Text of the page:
In the jet stream
The release of a new GPU series is an opportune time for add-in card (AIC) partners to launch a bevy of new boards. This has already happened with the GTX 780, launched last week, and there's no reason why the just-introduced GTX 770 will be any different.
We've written ad nauseam of how much we like Nvidia's latest heatsinks designed for enthusiast cards - they marry good looks, solid thermal performance and excellent acoustics into one tidy package - but as EVGA has demonstrated, custom-designed offerings can improve it further still.
Palit is certainly of the same thinking, believing it has the wherewithal to beat out the elegant reference cooler with respect to outright performance and low-noise operation. To that end the company sent us the pre-overclocked GTX 770 JetStream 2GB model for editorial consumption.
The JetStream series embodies the very best of Palit's engineering and, as such, always uses a customised cooler. The GTX 770 pulls comfortably more watts than a GTX 680 when under the cosh, even more so when overclocked and overvolted, so Palit implements a beefier version of the triple-fan heatsink found on the equivalent GTX 680 and base GTX 770 cards.
Two 80mm fans surround a 92mm fan that causes the plastic shroud to bulge on one side. The cooler appears absolutely huge on first glance but its size represents a minor optical illusion. You see, while it does overhang the underlying PCB by an inch, cementing thoughts that it's truly massive, Palit uses a custom board that's only 10in long - or half-inch shorter than the reference card.
And while Nvidia's reference design is about compromising between super-low noise and absolute performance, Palit has no such qualms here; the JetStream is about cranking out the frequencies above all else.Thick heatpipes and copious amounts of copper give the card plenty of heft - it weighs 880g - and it may well be needed as this model is clocked in at 1,150MHz core and 1,202MHz Boost - up from the 1,046MHz/1,084MHz of the reference card - though memory is kept at a default, albeit impressive, 7,010MHz.
Palit also upgrades the power circuitry to eight phases for the GPU, presumably in a bid to offer very stable juice - through lower load on each phase - at the higher-than-default frequencies the core is tasked to run at.
The company actually positions the central 92mm fan a little further up the heatsink than is absolutely needed, leading to that larger-than-necessary bulge in the middle. Adding some bling, the middle fan is lit up by blue LEDs when in operation. The effect is subtle enough not to be a distraction.
The liberal use of plastic and a gold-and-black colour scheme does make it feel rather cheaper than, and certainly not as attractive as, the LED-backlit, beautifully-built reference card, but it's doubtful that potential purchasers will care much once it's in a chassis.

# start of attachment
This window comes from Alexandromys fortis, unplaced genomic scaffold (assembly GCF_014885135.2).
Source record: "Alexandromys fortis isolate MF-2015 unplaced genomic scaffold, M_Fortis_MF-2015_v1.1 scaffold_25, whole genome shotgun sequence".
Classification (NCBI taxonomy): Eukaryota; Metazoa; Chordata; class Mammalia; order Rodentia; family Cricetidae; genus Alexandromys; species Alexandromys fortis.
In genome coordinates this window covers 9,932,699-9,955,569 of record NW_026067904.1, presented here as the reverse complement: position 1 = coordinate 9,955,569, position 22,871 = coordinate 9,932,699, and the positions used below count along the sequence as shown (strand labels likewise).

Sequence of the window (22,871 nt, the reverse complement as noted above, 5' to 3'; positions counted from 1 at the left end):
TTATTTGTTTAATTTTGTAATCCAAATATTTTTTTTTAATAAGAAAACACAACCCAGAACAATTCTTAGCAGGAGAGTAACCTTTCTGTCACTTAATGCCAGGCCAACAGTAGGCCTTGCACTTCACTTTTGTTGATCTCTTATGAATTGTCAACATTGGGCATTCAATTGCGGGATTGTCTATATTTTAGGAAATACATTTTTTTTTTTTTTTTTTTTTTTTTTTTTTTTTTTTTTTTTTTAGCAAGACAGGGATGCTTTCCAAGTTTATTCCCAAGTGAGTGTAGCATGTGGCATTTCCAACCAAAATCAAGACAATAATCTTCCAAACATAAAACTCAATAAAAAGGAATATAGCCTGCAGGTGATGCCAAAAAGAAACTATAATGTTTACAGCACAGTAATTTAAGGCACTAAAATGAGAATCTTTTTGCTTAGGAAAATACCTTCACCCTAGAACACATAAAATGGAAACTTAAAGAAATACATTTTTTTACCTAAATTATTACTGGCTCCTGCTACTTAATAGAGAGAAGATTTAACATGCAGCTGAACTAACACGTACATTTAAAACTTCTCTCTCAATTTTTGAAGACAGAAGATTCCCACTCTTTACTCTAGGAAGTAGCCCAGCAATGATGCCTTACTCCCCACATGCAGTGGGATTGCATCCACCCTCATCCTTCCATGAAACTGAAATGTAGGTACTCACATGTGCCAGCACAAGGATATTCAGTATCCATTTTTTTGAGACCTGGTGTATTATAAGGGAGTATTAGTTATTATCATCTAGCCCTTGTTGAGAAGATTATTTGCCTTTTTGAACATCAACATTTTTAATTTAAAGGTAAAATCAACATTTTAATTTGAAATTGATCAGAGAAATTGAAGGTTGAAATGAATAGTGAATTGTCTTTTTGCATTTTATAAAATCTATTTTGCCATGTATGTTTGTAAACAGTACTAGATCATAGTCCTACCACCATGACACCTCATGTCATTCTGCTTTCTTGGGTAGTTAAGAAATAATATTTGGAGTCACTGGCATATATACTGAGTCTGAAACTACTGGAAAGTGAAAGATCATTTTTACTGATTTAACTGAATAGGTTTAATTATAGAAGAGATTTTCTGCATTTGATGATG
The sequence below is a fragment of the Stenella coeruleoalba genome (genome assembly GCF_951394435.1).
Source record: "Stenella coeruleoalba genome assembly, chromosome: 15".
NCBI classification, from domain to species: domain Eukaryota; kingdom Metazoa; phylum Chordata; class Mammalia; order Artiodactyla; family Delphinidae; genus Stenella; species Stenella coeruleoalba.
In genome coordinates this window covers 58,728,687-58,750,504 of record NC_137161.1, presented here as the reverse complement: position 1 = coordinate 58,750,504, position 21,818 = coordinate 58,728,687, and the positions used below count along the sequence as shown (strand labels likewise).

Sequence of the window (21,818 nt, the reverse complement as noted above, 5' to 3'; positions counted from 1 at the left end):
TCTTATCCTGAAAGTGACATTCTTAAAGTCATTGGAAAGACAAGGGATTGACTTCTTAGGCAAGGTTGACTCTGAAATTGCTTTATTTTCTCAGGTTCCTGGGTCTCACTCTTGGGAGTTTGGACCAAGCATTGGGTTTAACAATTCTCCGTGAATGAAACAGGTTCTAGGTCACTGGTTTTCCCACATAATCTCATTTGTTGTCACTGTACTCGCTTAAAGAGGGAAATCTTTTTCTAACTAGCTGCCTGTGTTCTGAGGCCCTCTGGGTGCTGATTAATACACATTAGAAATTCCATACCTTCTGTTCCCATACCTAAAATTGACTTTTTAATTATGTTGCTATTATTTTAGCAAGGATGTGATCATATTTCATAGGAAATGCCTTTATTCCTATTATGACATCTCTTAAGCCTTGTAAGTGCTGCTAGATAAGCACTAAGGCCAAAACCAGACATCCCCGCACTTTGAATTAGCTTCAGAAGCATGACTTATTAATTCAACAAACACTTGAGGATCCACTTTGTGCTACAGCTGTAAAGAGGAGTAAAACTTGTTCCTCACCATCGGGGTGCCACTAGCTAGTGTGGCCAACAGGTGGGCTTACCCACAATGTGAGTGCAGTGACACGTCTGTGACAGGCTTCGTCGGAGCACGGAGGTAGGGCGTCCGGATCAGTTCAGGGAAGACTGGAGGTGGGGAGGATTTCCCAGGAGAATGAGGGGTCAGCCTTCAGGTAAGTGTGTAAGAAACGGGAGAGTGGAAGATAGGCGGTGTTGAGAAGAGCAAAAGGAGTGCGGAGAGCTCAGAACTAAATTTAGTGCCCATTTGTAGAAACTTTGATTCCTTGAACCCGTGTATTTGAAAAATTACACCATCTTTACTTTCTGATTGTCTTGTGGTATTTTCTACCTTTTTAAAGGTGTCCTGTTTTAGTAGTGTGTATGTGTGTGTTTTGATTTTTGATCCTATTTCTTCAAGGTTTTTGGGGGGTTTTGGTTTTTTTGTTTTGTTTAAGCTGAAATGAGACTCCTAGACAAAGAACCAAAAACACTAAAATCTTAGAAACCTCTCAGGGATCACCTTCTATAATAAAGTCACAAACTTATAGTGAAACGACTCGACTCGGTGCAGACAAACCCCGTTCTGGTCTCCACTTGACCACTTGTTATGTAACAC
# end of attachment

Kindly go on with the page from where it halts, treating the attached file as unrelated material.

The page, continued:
A side-on shot shows how the copper heatpipes and stack of aluminium fins dominate the card. The JetStream features about as chunky a cooling solution as we've seen on a high-end board, leading the fans to be just tall enough to impinge on the second and third slots in a regular motherboard setup. The cooling arrangement thus makes the card a 2.5-slot affair.
This JetStream is outfitted with 2GB of GDDR5 memory that's all contained underneath the cooler, though it's absolutely possible Palit will release a version with 4GB, just as it has done with the GTX 680 model. We doubt that the extra framebuffer will have any huge advantages for common monitors, but hey, more choice is certainly better.
There's provision to hook-up a second and third card in a system for multi-GPU rendering; the SLI connectors are nice and clear, but do realise that the oversized cooler, grabbing over two slots, may inhibit a third card in most boards.
Power is sourced by a combination of eight- and six-pin plugs. As you may recall, this is an 'upgrade' on the dual six-pin connectors present on most GTX 680s. Nvidia says a GTX 770 can burn up to 235W when at full chat, so this Palit will require an even-higher TDP threshold due to higher clocks and higher associated voltage.
One area where Palit engineers have been told is a no-go area is the display outputs. The JetStream carries over the DVI-I, DVI-D and full-size HDMI and DisplayPort configuration present on GeForce 6- and 7-series boards. Heck, why mess around with a winning formula?
Most coolers attach to the PCB via four screws. Palit's 2.5-slot beastie requires 20 such screws before the PCB is revealed. Thermal-transfer pads are positioned in all the correct places, which is good practise, and this card also uses 2.8ns-rated Samsung GDDR5 memory present on the reference model.
Taking the GeForce GTX 680 update that one step further, Palit's highly-clocked card promises to nip at the heels of the nascent GeForce GTX 780 while coming £340, or just £10 more than the reference GTX 770.